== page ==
About 25 Muslims attended a rally Friday at the Statehouse urging Gov. Sam Brownback to veto a bill banning “foreign laws” that they say is a thinly veiled attack on Islam.
Faizan Syed, executive director of the Council on American-Islamic Relations’ St. Louis branch, said similar “American Laws for American Courts” proposals have been floated in almost half of the 50 states this year. He said proponents have made them purposely vague to avoid running afoul of the Constitution like a 2010 Oklahoma law that specifically targeted Islamic law, or sharia.
“We know this was targeted against Islam because of the Oklahoma law that was struck down,” Syed said. “They just changed the wording.”
The Kansas bill, House Substitute for Senate Bill 79, voids any state court decision that is based on a foreign or religious law that doesn’t comport with the state or U.S. Constitution. It passed the House 120-0 on May 7 and passed the Senate 33-3 on what was scheduled to be the last day of the session.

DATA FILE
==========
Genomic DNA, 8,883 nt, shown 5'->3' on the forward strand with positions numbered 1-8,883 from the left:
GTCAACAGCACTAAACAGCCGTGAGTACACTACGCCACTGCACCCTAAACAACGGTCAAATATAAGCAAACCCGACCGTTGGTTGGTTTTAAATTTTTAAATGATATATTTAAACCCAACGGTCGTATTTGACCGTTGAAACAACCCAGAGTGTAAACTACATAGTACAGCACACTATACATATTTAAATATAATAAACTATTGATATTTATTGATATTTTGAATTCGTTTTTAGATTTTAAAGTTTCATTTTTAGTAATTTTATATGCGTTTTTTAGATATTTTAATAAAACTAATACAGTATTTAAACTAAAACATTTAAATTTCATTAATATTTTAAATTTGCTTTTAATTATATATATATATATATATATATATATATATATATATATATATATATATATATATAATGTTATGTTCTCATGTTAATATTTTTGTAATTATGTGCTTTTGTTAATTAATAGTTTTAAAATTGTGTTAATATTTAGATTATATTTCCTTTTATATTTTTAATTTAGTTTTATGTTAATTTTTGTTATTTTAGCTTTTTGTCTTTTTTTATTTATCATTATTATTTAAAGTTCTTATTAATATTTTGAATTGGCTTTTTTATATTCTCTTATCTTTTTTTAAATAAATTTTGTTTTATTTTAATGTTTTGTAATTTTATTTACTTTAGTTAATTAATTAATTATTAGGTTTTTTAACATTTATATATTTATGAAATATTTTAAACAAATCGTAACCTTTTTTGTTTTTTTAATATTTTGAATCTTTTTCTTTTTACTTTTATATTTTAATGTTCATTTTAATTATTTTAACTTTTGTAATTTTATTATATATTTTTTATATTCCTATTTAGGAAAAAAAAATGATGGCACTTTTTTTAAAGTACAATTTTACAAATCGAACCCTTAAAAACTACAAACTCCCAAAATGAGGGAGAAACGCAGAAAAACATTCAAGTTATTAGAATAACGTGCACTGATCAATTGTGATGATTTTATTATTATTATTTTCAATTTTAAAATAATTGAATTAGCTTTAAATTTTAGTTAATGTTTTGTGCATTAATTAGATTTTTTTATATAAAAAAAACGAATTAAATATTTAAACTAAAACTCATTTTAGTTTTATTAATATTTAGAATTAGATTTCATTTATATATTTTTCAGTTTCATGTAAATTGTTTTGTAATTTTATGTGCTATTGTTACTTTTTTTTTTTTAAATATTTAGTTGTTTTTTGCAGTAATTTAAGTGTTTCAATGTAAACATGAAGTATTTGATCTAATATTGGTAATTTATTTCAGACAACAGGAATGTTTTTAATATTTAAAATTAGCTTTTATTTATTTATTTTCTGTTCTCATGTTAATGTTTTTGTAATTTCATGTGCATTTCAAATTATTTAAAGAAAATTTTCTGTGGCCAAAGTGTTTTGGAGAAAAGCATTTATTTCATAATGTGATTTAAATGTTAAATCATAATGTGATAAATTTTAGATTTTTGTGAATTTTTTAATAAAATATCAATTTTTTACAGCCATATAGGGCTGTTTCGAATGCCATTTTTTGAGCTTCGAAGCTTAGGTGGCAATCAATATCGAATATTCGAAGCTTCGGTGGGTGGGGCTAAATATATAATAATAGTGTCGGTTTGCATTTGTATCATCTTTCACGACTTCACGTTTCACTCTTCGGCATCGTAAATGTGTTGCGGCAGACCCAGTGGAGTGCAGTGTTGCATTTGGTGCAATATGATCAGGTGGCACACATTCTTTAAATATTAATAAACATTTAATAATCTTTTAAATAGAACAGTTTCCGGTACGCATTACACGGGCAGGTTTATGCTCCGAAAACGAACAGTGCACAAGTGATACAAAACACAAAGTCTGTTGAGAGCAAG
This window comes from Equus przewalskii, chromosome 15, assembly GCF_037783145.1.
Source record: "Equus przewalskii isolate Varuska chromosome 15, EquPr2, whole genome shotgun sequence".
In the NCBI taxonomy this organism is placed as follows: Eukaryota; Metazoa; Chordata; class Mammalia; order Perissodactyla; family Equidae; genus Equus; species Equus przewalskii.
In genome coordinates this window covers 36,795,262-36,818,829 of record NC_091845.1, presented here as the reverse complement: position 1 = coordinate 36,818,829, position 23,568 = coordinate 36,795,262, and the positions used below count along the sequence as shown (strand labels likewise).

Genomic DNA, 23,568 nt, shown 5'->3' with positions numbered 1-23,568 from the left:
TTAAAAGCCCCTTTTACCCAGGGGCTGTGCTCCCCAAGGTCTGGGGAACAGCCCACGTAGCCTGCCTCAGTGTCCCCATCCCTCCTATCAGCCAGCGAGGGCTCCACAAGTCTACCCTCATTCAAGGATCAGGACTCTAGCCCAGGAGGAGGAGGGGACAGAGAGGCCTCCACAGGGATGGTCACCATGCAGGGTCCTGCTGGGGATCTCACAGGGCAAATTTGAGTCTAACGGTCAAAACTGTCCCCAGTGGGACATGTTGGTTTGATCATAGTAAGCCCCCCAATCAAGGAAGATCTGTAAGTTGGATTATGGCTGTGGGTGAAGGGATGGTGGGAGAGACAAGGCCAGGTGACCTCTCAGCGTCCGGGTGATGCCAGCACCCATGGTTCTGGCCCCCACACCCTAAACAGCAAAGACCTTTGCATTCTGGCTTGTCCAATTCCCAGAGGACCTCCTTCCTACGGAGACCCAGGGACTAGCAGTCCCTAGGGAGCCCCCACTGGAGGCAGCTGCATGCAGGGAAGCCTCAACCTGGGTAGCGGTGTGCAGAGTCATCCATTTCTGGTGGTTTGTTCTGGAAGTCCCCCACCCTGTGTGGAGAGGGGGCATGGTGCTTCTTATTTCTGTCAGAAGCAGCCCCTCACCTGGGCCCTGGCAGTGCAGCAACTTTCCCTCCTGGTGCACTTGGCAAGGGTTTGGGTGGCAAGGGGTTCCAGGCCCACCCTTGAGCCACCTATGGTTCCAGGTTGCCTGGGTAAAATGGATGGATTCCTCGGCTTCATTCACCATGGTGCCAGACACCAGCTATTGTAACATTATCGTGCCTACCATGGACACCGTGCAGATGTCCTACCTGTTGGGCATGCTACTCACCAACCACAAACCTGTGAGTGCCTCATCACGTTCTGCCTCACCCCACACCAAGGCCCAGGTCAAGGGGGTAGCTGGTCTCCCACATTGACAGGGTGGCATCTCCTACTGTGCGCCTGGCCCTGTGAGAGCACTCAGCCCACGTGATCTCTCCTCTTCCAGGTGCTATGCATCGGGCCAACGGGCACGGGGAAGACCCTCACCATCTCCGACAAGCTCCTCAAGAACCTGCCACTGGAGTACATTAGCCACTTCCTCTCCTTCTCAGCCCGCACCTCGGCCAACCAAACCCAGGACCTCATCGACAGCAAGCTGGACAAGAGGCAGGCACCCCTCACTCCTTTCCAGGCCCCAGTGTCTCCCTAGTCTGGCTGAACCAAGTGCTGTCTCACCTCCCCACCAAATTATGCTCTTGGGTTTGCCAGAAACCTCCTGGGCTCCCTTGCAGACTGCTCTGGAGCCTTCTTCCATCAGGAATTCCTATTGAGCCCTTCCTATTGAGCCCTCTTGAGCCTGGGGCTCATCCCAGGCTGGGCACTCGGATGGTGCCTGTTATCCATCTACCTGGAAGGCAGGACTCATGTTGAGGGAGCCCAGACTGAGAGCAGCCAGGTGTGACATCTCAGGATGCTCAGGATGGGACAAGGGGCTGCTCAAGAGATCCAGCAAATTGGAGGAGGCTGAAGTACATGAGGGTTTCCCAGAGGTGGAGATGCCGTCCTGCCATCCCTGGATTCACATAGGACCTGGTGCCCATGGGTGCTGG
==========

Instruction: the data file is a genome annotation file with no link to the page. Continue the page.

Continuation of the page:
Some proponents have said it has nothing to do with Islam, but is merely meant to provide an extra layer of protection for Kansans’ constitutional rights. But from the beginning, a perceived threat of sharia creeping into Kansas communities has shadowed the debate.
When it first came to the House floor, Rep. Jan Pauls, D-Hutchinson, urged her colleagues to vote for it by saying it was critically important to address sharia. Rep. Peggy Mast, R-Emporia, who lobbied heavily to ensure the bill got a vote in the Senate, also has pointed to sharia as a growing threat. When the bill came to the Senate floor, Sen. Susan Wagle, R-Wichita, called it a women’s rights issue, noting “they stone women to death in countries that have sharia law.”
“That’s not sharia law,” Omar Hazim, imam of the Islamic Center of Topeka, said after Friday’s rally. “People need to try to gain some knowledge before they make decisions that are going to affect a lot of people.”
Hazim, who said his organization has 250 to 300 members, spoke at Friday’s rally. He said that sharia refers to much more than a set of laws in Islam. Rather, he said it is a code of living that includes prayer, fasting, charitable giving, pilgrimage and service.
Hazim said the Koran states sharia shouldn’t be forced on anyone. He also said he was disappointed that neither he nor Washburn University law professor Liaquat Ali Khan were invited to speak to legislators about the bill.
Syed said women in America are already protected by the Constitution. “It’s not about Muslim women,” he said. “That’s just an excuse they use to really push this Islamophobic agenda.”